Information Secured Through Torture Proved Unreliable, CIA Concluded

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Information Secured Through Torture Proved Unreliable, CIA Concluded

Peter Finn and Joby Warrick at the Washington Post:

When CIA officials subjected their first high-value captive, Abu Zubaida, to waterboarding and other harsh interrogation methods, they were convinced that they had in their custody an al-Qaeda leader who knew details of operations yet to be unleashed, and they were facing increasing pressure from the White House to get those secrets out of him. The methods succeeded in breaking him, and the stories he told of al-Qaeda terrorism plots sent CIA officers around the globe chasing leads.

In the end, though, not a single significant plot was foiled as a result of Abu Zubaida's tortured confessions, according to former senior government officials who closely followed the interrogations. Nearly all of the leads attained through the harsh measures quickly evaporated, while most of the useful information from Abu Zubaida - chiefly names of al-Qaeda members and associates - was obtained before waterboarding was introduced, they said.

Lie No. 1: We do not torture. Since that doesn't work any more, it's time for the fallback.

Lie No. 2: We saved thousands of American lives by torture.

Note that Dick Cheney makes bald claims to the effect that the security and safety of the nation rests on the use of torture techniques that he introduced and hammered down on intelligence agents who didn't want to use them. He doesn't ever cite a for-instance. When pressed, he insists that this is all "top secret." This is another instance of the use of security classifications to cover lies-in this case, lies on top of other lies.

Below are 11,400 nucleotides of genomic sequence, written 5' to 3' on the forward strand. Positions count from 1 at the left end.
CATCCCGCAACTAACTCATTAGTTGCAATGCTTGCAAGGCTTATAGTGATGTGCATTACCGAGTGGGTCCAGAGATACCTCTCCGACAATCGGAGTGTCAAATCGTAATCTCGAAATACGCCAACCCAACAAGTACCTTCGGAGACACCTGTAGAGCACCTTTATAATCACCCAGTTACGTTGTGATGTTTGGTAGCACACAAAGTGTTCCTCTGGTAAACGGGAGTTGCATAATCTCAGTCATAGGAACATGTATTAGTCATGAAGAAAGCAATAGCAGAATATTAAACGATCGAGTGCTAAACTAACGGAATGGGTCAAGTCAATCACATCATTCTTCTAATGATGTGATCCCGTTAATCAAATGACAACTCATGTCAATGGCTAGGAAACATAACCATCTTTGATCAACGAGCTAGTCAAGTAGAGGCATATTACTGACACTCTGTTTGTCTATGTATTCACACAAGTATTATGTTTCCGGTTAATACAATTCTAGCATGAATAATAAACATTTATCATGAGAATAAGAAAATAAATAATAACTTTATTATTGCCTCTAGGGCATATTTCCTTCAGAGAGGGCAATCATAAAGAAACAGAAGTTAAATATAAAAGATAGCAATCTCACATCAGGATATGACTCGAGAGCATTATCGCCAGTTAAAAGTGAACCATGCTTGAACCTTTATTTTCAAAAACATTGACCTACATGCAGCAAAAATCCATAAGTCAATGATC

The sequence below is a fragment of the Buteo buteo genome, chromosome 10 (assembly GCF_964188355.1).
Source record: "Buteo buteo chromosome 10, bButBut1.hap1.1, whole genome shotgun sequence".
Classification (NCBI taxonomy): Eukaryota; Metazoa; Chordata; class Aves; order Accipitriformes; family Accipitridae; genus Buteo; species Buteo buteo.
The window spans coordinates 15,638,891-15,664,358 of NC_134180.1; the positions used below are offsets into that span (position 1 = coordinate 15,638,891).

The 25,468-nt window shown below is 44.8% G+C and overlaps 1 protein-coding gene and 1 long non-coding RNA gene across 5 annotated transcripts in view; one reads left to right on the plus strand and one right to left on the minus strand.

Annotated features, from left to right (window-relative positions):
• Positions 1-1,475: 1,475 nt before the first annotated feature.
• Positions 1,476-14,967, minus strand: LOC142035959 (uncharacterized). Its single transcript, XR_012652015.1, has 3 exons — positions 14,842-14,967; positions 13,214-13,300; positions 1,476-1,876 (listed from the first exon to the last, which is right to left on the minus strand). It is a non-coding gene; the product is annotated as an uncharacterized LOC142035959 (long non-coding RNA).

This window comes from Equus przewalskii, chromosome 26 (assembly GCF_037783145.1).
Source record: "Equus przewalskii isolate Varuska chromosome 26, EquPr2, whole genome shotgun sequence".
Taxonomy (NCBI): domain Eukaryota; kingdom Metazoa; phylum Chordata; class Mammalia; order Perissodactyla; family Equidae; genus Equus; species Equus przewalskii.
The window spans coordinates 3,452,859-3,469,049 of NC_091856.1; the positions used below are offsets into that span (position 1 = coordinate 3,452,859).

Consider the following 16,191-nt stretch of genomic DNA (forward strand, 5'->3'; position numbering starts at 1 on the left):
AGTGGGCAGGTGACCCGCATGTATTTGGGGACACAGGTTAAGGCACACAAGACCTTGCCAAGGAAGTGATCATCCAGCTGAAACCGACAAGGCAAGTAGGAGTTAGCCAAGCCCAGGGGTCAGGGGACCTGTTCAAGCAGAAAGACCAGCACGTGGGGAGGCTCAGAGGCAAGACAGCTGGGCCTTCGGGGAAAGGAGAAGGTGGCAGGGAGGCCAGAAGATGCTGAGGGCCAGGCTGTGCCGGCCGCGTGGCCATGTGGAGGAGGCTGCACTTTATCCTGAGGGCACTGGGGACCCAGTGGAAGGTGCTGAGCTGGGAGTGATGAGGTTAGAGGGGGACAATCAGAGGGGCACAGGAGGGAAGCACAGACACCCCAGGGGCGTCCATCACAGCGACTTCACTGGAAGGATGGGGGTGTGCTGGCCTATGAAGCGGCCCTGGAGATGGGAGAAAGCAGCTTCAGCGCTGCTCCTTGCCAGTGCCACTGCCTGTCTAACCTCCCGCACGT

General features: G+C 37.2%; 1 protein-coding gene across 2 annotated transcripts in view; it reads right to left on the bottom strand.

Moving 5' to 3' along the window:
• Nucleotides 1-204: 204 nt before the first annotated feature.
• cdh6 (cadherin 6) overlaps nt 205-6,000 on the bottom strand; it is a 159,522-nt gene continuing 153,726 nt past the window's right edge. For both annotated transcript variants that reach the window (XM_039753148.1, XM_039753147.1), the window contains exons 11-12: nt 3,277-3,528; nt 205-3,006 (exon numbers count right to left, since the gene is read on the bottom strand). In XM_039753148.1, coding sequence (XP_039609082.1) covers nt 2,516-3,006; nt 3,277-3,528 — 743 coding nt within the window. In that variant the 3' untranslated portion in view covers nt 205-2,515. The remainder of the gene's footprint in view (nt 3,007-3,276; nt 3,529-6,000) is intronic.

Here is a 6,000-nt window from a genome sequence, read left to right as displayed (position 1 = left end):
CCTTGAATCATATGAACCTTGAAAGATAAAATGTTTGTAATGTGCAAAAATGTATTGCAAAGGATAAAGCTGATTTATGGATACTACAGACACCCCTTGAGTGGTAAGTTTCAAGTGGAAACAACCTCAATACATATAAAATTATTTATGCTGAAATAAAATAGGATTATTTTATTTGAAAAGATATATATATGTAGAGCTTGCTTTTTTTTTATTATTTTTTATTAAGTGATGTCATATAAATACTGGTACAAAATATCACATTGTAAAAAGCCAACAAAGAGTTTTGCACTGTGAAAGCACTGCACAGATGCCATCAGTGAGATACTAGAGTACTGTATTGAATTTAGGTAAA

The truth is very clear. President Bush's torture techniques provided our terrorist adversaries with their most compelling recruitment theme ever. Thousands were mustered to their side as a result. Four thousand Americans died in Iraq as a consequence, and thousands of other Americans suffered severe injuries from IEDs and other attacks. And the balance? Did America secure any meaningful, actionable intelligence through the use of torture? Let's turn to Bush's FBI Director for the answer. Here's the close of David Rose's memorable recent article in Vanity Fair:

I ask Mueller: So far as he is aware, have any attacks on America been disrupted thanks to intelligence obtained through what the administration still calls "enhanced techniques"? "I'm really reluctant to answer that," Mueller says. He pauses, looks at an aide, and then says quietly, declining to elaborate: "I don't believe that has been the case."

Scott Horton

Scott Horton is a Contributing Editor of Harper's Magazine and lectures at Columbia Law School.  He is also a member of the board of the National Institute of Military Justice, the Andrei Sakharov Foundation, the EurasiaGroup and the American Branch of the International Law Association.

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